The Labour Party wants to extend the scope of things called 'business improvement districts' (BIDs) - organisations of local businesses that are (subject to a poll of local businesses) able to levy a charge on all businesses in an area for the purposes of improving that area. These BIDS are popular with high street regeneration folk and are usually managed by a private business organisation.
It seems that, flush with the success of these organisations, Labour's resident 'experts' on saving the high street have come up with a wheeze to make BIDs even grander:
An advisory group created by Labour to consider the future of the high street has recommended that it looks at introducing a new levy on residents to fund a major expansion of Business Improvement Districts, which manage local areas.
In its report, which has been seen by The Telegraph, the High Street Advisory Group recommends “diversifying the application of BIDs, including the ability to assess property owners and residents” and says that “new tools will need to be explored which diversify income streams”.
Now there are two things that are utterly wrong with this proposal - even if you set aside the nonsense that yet another tax is the solution to anything. Firstly, taxation is bad enough when government is doing the levying but surely allowing a private organisation to levy the tax runs totally against the principle of good governance? And secondly, don't we have at least a tenuous attachment to the idea that taxation goes hand in hand with representation?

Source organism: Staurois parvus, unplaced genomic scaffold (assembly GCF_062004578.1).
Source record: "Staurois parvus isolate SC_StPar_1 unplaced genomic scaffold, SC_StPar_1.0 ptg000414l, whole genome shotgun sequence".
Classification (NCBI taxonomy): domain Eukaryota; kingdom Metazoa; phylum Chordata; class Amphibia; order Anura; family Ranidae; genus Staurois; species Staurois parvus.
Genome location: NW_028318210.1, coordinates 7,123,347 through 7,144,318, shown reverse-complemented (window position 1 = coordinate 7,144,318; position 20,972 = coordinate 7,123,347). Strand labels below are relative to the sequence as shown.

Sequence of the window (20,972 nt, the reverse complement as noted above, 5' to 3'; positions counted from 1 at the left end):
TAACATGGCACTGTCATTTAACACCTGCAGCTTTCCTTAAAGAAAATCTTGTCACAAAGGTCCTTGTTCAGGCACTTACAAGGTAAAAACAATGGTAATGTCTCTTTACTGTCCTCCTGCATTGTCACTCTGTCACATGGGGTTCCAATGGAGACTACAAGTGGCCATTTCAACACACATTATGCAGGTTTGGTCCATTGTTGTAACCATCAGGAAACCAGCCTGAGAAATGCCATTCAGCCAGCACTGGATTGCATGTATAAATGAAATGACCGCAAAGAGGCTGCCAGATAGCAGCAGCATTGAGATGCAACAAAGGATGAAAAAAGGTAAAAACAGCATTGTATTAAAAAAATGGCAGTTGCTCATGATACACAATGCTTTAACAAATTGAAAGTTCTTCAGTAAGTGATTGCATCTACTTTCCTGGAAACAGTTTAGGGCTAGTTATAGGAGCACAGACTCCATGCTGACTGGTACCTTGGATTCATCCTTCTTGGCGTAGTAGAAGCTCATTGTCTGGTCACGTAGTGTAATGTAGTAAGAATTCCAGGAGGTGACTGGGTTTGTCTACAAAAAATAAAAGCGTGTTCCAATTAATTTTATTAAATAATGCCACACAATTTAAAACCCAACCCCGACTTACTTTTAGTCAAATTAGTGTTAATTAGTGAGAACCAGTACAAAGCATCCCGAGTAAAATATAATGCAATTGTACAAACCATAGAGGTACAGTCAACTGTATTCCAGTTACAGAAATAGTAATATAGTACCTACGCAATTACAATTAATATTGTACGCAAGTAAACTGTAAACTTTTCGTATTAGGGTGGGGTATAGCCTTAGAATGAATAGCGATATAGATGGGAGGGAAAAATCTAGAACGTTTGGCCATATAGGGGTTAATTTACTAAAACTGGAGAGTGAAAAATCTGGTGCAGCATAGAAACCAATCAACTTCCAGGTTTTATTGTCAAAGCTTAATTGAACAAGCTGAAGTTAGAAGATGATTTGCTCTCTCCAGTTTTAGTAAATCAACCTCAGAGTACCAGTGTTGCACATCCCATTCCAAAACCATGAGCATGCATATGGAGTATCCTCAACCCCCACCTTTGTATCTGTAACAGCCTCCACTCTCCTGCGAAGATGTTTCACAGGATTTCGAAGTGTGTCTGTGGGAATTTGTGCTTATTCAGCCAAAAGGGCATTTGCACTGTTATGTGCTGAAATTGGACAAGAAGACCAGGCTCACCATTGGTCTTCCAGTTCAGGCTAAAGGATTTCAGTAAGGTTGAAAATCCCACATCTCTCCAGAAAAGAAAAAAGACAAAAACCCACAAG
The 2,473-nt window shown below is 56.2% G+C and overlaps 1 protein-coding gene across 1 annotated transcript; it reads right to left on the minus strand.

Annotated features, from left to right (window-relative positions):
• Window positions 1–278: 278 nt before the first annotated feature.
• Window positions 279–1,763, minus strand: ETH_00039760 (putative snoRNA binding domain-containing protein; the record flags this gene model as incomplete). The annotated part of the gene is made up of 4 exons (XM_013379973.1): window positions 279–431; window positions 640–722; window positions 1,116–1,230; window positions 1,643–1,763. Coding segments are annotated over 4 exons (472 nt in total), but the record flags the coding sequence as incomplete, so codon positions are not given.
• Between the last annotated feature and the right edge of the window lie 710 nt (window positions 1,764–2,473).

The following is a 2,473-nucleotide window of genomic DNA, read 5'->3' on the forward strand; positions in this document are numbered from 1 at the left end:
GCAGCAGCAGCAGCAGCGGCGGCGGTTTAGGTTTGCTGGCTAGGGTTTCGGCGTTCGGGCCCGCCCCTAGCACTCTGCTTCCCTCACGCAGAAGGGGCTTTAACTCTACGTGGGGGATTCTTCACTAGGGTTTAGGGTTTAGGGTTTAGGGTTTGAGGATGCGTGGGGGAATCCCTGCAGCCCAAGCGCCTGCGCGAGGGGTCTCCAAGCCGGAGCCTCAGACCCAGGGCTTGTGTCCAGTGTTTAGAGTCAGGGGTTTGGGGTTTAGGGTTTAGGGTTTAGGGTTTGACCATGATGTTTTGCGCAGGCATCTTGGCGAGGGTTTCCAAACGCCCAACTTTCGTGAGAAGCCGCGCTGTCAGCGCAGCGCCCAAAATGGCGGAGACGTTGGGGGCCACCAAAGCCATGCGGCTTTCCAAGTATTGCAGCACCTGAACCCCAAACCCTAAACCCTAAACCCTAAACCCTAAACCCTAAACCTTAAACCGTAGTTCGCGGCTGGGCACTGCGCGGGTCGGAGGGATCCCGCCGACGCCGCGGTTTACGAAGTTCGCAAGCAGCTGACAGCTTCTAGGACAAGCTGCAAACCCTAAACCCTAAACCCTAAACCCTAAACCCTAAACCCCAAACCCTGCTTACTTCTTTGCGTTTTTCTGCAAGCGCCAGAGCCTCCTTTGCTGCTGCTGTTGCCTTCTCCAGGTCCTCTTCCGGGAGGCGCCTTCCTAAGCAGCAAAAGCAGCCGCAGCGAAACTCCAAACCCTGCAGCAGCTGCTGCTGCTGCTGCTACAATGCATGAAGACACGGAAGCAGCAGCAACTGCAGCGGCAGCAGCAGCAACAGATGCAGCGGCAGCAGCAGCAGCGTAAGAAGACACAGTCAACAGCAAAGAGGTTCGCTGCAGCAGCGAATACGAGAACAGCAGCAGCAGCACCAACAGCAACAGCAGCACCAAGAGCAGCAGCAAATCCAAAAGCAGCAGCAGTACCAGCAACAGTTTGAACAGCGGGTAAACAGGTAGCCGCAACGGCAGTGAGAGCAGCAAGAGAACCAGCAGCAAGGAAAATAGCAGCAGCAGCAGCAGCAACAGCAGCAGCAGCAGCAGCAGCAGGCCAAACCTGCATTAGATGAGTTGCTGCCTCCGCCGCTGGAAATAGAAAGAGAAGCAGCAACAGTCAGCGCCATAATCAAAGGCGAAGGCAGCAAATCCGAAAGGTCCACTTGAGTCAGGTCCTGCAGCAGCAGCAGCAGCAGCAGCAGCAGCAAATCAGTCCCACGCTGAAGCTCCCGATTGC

We could talk at length about high streets but these proposals represent a step beyond local businesses agreeing to a local levy (and for the record, I find the idea behind BIDs coercive and hard to defend) - every tax should be levy by a body over which those being taxed have some control. This is a fundamental tenet of democracy and if you ignore it the result is the dumping of tea in the harbour.
However, and in the interests of bipartisan policy-development, I have a wonderful solution to the dilemma. It doesn't require any new legislation or any new organisations. This solution has been tried and tested over many decades. It has its limits and its problems but most of the time it works. It also meets those tests - representation, democracy and public accountability - that we should apply to bodies that levy taxes. These are hundreds of these bodies across England ranging in size from a few folk meeting once a year to large organisations employing full time staff.
The bodies are called 'parish councils' (although you can choose to call them town, community, village or local councils too).